A will is a legal document you create that sets out instructions for who will inherit your estate and what should happen after you die. It includes what sort of funeral you would like, how you would like your possessions to be distributed, as well as other wishes, like who should bring up your children, if you have them.
Sometimes known as your last will and testament, it's a legally-binding document - but if you don't prepare it properly, it may not be valid.
You are free to write your will yourself, but if you have a complicated estate, or simply want help, you can enlist the support of a solicitor or expert will-writer.
As many as 60% of people don't have wills, by some estimates. If you die without one, your estate will be distributed according to strict rules, meaning the people you care about may lose out.
Top reasons for needing a will:
Ensure your family is provided for financially
As well as saying who will raise your children, you can make plans to provide for their future financially. This might include putting aside money for their education, making sure they receive a set amount each year for clothing or hobbies, or establishing a nest egg to buy a home.
You may wish to consider setting up a trust to provide for your children, as this gives you an element of control over when your children receive the money, and what it gets used for.
There are two ways to set up a trust: you can either establish it while you are still alive, or leave instructions for it to be established when you pass away.
Find out more: will writing for new parents
Protect your partner if you're unmarried
Unmarried partners aren't entitled to anything from your estate unless specifically stated in your will - no matter how long you've been together.
Writing a will ensures your partner will receive their fair share of your estate.
Safeguard your family home
If the family home is in your name, your unmarried partner and step-children aren't automatically in line to inherit it if you die without a will - meaning they may lose their home.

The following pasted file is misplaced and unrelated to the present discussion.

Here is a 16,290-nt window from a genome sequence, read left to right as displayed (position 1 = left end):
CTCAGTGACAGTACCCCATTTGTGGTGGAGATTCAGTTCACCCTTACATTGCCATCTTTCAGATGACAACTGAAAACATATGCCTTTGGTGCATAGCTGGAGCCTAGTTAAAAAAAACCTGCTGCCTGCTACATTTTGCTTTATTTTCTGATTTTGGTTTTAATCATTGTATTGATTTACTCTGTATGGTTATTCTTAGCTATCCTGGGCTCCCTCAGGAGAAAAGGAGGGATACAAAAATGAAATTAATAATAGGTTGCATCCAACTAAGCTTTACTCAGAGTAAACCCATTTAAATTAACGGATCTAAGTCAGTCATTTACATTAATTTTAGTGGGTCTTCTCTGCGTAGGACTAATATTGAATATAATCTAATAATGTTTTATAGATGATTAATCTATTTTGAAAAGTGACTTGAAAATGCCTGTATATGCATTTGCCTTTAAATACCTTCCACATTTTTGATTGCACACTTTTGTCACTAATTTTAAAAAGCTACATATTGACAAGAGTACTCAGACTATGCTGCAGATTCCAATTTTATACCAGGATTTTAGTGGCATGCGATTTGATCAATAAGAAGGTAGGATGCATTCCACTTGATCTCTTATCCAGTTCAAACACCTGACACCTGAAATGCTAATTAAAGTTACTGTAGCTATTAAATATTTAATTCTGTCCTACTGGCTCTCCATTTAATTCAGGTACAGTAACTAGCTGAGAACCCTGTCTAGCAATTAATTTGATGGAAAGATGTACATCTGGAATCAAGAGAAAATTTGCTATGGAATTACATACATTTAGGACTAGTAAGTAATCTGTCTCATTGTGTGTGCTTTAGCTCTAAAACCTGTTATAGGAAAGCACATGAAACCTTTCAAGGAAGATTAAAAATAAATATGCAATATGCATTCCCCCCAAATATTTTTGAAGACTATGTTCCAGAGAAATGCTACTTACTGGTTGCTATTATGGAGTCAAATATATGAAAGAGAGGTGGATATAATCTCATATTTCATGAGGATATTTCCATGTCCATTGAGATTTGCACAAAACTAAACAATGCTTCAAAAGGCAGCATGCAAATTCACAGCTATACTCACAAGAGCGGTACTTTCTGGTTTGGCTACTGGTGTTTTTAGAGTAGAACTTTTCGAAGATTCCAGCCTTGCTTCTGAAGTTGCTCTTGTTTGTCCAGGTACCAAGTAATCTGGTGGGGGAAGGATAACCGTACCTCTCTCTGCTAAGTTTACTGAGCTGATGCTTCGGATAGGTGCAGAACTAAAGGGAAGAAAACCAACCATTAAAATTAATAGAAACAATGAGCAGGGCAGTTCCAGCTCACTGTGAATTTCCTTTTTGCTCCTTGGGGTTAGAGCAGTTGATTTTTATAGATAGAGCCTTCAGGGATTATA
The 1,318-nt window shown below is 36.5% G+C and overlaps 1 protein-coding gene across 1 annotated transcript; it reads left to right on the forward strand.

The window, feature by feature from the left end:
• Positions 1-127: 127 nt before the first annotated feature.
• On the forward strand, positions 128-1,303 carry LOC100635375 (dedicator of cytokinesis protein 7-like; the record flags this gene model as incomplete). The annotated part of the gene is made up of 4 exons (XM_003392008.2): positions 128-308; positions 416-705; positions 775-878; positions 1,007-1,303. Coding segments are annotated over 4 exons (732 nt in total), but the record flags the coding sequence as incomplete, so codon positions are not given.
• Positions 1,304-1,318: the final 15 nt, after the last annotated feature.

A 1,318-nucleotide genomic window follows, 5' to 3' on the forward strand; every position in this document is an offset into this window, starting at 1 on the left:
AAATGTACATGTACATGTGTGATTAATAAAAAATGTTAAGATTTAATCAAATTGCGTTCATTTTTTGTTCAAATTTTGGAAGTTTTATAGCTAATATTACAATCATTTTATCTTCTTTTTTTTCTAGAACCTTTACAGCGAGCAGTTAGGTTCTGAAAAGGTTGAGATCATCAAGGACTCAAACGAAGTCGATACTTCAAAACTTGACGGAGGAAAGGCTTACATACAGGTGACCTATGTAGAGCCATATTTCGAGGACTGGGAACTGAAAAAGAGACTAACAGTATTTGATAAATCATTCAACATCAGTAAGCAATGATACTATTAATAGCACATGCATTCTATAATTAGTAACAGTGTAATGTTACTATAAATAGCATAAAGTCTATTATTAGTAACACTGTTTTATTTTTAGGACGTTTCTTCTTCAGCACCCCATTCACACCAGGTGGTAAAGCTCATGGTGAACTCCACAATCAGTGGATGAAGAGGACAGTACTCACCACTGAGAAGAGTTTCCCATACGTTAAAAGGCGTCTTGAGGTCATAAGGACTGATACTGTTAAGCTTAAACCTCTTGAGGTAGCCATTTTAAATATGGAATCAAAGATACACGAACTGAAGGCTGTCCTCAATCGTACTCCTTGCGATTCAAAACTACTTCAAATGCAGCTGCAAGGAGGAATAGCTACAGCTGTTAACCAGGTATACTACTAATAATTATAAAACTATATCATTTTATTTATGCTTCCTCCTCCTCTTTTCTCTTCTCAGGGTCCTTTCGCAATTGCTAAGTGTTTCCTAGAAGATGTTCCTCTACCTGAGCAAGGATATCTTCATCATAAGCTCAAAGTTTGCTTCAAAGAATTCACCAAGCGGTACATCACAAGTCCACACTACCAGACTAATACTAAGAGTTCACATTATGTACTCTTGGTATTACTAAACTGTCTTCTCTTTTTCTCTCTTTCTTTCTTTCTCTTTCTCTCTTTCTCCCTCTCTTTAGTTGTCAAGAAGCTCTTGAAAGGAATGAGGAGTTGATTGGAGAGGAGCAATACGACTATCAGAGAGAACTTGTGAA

You can leave them a share of the property in your will, or a right to reside in the property.
Head off family disputes
Dividing up an estate can sadly sometimes lead to squabbles and arguments among your survivors if there is no will or your wishes aren't made clear.
Contested wills can be damaging to relationships among your family, and can also be expensive if decisions about your estate are legally contested.
A well-prepared will can help avoid these arguments, and avoid making your passing even more stressful for your survivors.
Say who you want to look after your pets
If you have dogs, cats, or any other pets, they may also need to be looked after if you pass away.
A handful of dogs have inherited fortunes, such as German Shepherd Gunther IV, who received a nine-figure sum from his deceased owner in 1992. But it's more common to choose someone to look after them, and put some money aside to feed them and look after their health.
Pay less inheritance tax than you might have to
The amount of inheritance tax that will be charged from your estate depends on how much you have, and also who you leave it to.
Anything left to your spouse or civil partner should be automatically exempt from inheritance tax.
Find out more: Inheritance tax: thresholds, rates and who pays
Are you planning to make a will? As a Reader's Digest customer, you can use any of Which?'s will writing services and get a 20% discount
Read more: How do I make a will?
Read more: Ways to reduce Inheritance tax
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